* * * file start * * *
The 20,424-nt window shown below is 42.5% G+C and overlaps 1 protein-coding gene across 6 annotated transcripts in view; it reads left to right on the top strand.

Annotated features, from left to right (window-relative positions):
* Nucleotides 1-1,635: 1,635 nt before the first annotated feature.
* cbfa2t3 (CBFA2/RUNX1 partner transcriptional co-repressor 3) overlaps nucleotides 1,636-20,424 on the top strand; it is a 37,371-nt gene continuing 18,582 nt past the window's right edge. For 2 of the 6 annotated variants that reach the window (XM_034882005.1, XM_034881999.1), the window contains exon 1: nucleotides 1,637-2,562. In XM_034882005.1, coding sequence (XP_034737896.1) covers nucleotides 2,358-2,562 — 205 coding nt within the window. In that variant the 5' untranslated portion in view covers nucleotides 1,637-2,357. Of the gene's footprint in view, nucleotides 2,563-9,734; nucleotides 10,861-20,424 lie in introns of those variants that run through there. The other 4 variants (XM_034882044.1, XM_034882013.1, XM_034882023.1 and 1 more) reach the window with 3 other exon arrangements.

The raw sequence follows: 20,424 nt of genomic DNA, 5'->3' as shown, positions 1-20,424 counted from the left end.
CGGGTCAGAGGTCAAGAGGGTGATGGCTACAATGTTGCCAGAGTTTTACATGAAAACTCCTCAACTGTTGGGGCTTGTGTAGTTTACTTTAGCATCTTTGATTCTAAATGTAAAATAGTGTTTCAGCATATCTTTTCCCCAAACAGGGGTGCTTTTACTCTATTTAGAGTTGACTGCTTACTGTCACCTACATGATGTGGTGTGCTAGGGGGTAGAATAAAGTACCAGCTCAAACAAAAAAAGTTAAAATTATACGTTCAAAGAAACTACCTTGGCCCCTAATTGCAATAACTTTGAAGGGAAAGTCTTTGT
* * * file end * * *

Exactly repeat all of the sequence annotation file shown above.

The 20,424-nt window shown below is 42.5% G+C and overlaps 1 protein-coding gene across 6 annotated transcripts in view; it reads left to right on the top strand.

Annotated features, from left to right (window-relative positions):
* Nucleotides 1-1,635: 1,635 nt before the first annotated feature.
* cbfa2t3 (CBFA2/RUNX1 partner transcriptional co-repressor 3) overlaps nucleotides 1,636-20,424 on the top strand; it is a 37,371-nt gene continuing 18,582 nt past the window's right edge. For 2 of the 6 annotated variants that reach the window (XM_034882005.1, XM_034881999.1), the window contains exon 1: nucleotides 1,637-2,562. In XM_034882005.1, coding sequence (XP_034737896.1) covers nucleotides 2,358-2,562 — 205 coding nt within the window. In that variant the 5' untranslated portion in view covers nucleotides 1,637-2,357. Of the gene's footprint in view, nucleotides 2,563-9,734; nucleotides 10,861-20,424 lie in introns of those variants that run through there. The other 4 variants (XM_034882044.1, XM_034882013.1, XM_034882023.1 and 1 more) reach the window with 3 other exon arrangements.

The raw sequence follows: 20,424 nt of genomic DNA, 5'->3' as shown, positions 1-20,424 counted from the left end.
CGGGTCAGAGGTCAAGAGGGTGATGGCTACAATGTTGCCAGAGTTTTACATGAAAACTCCTCAACTGTTGGGGCTTGTGTAGTTTACTTTAGCATCTTTGATTCTAAATGTAAAATAGTGTTTCAGCATATCTTTTCCCCAAACAGGGGTGCTTTTACTCTATTTAGAGTTGACTGCTTACTGTCACCTACATGATGTGGTGTGCTAGGGGGTAGAATAAAGTACCAGCTCAAACAAAAAAAGTTAAAATTATACGTTCAAAGAAACTACCTTGGCCCCTAATTGCAATAACTTTGAAGGGAAAGTCTTTGT